Monday, October 12, 2015

Lesson 3 (AKA Who Is This Horse?)

If you've been following this blog for a couple of years, you know how very deeply I loved Estes. She taught me so much and losing her was like losing a piece of myself. Objectively, though, she wasn't an easy horse. She had way more "go" than "whoa". I was careful about who I let ride her because she could be such a pill. Queen Estes would never have hurt anyone on purpose, but she did things her way, thankyouverymuch.

After handling and sitting on Skeeter yesterday, I've come to realize that as much as I loved Her Highness, riding her was like driving a rugged old Jeep - great for ranch work and four-wheeling, but not super quick or responsive.

Miss Skeeter, on the other hand, is becoming a Ferrari - light and responsive. (I'm hoping that we'll instill some four-wheeling in her out on the trail without losing the light responsiveness.)

Our lesson started off with Jessica showing me everything they've been working on. It had been ten days between lessons for me, so there was a lot of stuff. A lot.

Laying across her bareback, getting her used to seeing a human with both eyes.

Working on transitions in the round pen
Finally, some up-and-overs. Mount on one side, dismount on the other.
(Look at Skeets in the last picture - totally unconcerned. Looking at Moxie and Bravo outside the fence, but standing solid with one leg cocked.)

After Jessica was done with the show-and-tell, it was my turn to practice. We started with some driving with the stirrup from the ground, which I'd never done before, but was pretty cool. It's teaching Skeeter what the squeeze from the stirrup means, if I squeezed (pushed in) and she didn't walk off, then it was bump-bump and a cluck to get her moving. We worked both sides and then I lined her up with the mounting block and started leaning over her, flapping the stirrups, rubbing her neck and butt, and generally letting her know I was there.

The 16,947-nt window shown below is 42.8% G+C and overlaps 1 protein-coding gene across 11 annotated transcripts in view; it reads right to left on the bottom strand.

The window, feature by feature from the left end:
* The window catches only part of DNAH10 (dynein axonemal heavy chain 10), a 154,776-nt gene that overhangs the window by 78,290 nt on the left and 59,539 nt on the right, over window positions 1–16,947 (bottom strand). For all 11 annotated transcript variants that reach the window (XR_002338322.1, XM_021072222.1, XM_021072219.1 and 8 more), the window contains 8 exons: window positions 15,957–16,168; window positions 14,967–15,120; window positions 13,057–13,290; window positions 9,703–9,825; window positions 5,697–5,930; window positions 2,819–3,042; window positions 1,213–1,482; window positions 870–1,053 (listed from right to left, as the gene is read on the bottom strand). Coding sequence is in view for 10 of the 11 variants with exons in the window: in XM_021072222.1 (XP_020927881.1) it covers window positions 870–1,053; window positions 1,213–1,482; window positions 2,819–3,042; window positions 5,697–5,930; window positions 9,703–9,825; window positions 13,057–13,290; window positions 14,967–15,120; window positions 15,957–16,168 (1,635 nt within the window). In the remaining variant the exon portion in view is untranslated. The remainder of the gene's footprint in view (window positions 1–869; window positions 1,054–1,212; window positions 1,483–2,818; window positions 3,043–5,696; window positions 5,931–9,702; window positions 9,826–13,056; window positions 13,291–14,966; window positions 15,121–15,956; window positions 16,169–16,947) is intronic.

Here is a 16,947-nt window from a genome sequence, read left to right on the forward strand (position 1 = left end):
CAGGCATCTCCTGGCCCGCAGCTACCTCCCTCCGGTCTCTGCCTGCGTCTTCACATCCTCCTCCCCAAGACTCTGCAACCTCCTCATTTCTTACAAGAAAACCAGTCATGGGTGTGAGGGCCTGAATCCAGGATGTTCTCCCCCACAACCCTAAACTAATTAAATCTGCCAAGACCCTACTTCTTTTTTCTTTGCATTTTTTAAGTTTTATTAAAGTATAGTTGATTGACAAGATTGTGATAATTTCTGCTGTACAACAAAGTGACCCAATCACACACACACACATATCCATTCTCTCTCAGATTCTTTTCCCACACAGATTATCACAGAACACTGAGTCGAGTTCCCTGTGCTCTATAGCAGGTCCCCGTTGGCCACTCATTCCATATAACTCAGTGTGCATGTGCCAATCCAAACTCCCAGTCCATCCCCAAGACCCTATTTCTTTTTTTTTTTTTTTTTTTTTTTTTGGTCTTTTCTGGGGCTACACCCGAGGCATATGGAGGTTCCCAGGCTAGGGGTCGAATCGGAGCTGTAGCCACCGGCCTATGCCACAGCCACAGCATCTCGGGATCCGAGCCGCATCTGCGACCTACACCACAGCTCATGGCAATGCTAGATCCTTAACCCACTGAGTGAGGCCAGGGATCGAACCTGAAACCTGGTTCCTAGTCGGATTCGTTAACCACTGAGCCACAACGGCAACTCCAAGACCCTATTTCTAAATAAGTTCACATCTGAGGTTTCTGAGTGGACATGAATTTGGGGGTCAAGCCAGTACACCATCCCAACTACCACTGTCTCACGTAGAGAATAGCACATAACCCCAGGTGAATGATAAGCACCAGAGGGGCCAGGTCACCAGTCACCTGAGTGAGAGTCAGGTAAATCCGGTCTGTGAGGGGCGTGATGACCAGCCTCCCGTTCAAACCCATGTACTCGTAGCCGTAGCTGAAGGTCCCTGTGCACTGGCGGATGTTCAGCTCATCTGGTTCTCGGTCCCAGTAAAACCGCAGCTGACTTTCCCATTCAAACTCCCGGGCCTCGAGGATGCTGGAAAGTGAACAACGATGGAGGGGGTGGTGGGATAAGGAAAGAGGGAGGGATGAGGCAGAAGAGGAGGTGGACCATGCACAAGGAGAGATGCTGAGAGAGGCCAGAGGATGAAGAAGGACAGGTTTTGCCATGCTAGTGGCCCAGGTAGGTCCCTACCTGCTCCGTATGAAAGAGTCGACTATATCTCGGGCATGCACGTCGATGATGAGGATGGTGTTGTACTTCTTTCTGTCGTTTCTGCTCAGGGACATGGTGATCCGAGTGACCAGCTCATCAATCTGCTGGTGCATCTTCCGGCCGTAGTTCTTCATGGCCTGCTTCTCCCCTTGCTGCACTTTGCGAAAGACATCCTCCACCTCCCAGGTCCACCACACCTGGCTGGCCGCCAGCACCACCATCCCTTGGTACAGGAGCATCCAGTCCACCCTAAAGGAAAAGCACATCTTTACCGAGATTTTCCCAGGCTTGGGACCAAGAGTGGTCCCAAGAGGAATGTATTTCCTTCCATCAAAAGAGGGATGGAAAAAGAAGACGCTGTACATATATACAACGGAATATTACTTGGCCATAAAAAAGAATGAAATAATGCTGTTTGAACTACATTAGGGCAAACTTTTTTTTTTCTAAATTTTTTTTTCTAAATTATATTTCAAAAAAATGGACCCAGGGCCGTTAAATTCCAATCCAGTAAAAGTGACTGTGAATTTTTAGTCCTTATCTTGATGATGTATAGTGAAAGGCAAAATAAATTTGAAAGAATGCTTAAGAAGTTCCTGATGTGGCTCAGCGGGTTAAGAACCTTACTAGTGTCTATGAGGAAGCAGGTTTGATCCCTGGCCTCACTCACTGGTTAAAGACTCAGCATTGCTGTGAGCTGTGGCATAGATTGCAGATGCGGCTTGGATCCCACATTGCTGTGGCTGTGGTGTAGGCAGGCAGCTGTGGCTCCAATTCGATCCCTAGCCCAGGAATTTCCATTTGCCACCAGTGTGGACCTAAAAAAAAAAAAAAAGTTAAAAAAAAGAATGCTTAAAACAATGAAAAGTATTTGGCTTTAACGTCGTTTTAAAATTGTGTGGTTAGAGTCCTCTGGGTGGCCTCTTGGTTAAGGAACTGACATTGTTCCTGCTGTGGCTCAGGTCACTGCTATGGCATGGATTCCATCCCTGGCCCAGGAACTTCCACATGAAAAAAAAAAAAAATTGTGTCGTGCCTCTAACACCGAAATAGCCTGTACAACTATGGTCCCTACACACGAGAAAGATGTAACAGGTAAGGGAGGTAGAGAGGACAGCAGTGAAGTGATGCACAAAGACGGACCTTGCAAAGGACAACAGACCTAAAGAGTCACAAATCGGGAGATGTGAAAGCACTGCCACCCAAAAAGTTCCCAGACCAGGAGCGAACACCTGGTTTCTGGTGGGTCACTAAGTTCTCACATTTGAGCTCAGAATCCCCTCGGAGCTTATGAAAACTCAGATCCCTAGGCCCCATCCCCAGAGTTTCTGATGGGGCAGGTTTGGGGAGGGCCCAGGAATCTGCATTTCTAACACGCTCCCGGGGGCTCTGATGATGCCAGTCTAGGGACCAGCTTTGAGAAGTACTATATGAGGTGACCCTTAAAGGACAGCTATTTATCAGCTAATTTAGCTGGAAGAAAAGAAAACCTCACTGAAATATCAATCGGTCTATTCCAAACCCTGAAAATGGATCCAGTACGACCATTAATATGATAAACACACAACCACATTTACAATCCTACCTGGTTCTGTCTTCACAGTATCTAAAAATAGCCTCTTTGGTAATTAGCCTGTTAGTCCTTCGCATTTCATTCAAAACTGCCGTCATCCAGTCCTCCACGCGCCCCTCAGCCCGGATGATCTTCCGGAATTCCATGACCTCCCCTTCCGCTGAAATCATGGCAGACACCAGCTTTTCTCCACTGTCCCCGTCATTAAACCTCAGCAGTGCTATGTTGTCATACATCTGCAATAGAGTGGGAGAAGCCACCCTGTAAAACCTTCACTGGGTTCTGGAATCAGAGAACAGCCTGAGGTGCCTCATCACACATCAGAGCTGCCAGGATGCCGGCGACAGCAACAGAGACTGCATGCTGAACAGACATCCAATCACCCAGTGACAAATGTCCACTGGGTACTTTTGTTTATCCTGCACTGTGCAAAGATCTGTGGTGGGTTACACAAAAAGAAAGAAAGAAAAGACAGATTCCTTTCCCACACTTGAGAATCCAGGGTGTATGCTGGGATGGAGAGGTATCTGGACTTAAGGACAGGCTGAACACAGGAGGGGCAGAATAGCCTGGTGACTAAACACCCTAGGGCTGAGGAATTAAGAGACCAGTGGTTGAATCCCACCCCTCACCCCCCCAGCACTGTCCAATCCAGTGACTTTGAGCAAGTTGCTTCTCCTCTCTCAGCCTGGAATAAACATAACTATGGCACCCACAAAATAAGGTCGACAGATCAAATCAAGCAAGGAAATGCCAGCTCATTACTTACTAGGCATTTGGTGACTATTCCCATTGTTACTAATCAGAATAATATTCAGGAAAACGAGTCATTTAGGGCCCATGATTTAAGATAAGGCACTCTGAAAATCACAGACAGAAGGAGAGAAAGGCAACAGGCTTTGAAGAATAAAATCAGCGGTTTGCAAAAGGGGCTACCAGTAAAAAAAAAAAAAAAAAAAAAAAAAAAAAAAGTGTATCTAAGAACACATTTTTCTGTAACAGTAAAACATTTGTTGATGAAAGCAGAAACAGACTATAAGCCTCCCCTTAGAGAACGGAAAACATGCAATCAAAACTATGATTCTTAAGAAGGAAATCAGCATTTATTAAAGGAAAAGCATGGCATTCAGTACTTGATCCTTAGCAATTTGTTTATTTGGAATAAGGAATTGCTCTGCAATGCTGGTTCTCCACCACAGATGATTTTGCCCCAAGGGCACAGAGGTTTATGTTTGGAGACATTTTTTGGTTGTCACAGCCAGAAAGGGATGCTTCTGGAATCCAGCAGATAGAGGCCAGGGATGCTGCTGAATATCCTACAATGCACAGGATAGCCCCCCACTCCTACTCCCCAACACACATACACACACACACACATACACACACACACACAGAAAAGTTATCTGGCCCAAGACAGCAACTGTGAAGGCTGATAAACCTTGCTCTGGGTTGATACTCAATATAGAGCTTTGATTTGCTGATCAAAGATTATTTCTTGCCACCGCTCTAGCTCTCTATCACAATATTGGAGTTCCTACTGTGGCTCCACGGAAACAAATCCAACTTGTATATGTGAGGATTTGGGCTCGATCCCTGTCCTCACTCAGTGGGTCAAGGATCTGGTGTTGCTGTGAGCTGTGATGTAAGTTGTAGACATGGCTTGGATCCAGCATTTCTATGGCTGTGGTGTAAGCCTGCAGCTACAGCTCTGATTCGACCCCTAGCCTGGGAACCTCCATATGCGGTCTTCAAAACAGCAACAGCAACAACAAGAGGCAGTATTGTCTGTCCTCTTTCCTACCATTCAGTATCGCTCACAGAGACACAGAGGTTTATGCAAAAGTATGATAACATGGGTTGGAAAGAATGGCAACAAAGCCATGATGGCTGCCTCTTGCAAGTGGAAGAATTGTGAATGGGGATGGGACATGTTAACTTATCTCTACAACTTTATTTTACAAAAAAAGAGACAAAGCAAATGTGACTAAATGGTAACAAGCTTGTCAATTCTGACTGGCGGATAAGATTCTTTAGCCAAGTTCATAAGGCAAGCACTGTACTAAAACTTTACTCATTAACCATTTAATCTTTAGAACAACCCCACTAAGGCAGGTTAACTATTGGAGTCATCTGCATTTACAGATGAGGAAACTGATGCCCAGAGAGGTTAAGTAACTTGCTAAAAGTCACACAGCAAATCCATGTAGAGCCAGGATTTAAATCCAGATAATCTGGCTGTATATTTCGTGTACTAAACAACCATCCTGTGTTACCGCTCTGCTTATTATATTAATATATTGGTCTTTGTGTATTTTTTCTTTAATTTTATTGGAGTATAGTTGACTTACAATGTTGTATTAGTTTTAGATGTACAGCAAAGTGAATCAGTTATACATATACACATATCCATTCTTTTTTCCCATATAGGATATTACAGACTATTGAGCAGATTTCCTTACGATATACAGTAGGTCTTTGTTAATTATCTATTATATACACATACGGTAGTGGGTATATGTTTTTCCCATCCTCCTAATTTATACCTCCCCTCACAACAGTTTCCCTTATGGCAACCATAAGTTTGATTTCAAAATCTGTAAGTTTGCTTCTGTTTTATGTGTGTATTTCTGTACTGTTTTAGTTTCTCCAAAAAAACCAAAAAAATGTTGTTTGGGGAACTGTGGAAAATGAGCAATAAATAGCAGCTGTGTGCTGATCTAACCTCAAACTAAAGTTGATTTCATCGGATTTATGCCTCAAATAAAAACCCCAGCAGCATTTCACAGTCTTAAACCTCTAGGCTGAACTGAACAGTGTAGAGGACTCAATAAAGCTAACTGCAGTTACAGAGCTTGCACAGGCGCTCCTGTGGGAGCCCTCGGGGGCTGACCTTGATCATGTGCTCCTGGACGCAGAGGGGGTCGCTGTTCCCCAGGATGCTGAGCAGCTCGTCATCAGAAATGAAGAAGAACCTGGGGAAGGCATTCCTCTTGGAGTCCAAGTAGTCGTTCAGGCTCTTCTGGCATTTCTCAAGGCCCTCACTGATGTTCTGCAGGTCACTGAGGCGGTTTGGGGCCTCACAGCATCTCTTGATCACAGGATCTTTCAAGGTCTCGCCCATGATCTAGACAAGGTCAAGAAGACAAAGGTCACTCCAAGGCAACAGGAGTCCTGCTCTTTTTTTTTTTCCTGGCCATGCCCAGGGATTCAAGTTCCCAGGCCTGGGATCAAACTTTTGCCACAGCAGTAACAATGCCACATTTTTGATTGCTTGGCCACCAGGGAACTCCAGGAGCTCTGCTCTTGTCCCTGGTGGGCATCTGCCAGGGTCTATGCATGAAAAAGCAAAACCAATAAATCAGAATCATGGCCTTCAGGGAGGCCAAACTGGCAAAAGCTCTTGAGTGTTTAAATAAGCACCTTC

This was all stuff we had done before at home, so it was comfortable for both of us. It's nice to know that some of the foundation we laid came in handy in her training.

Then it was put weight in the stirrup and do the same thing - lean, rub, flap, etc. She walked off a step or two, but as soon as I lifted the lead rope she immediately stopped. I can't even begin to tell you how amazing that was to me. I went from having to stand on the brakes (Estes) to just thinking about the brakes (Skeeter).

We worked both sides with the standing, leaning, rubbing, flapping business a couple of times before I sat astride. She was rock solid, so we worked on flexing to the right and left just a bit before I dismounted. She had to move her feet a little bit, just a couple of steps, but a slight lift of the lead rope and she came to a dead stop.

I spent far more time than I should have at Jessica's, but I am so thrilled with her progress. I know I say that every week, but it's true. I could have gotten Skeeter rideable and out on the trails, but I would never have been able to give her this level of education. I would have trained her to be a perfect serviceable Jeep and missed out on the pleasure of driving a Ferrari.

(Jessica did take some pictures of me, as soon as I get them, I'll post.)


Allenspark Lodge said...

I like the Jeep and Ferrari comparison. I sure love MY 4-wheel drives, but it's nice to have a little finesse, too.

Hoping to send Jesse to Jessica later for some 'finish' training, and to fill in the holes I don't know about.
Bionic Cowgirl

Shirley said...

Nice to find the lightness in our horses and know that we can maintain it.

Momma Fargo said...

So wonderful. Gosh that makes me miss Smokes and the days he was in training were so amazing. Isn't it wonderful how they progress and then you get to enjoy them and bond on the trail. Woot woot!

Linda said...

It sounds like she is a very smart, responsive horse to have done so well in such a short time.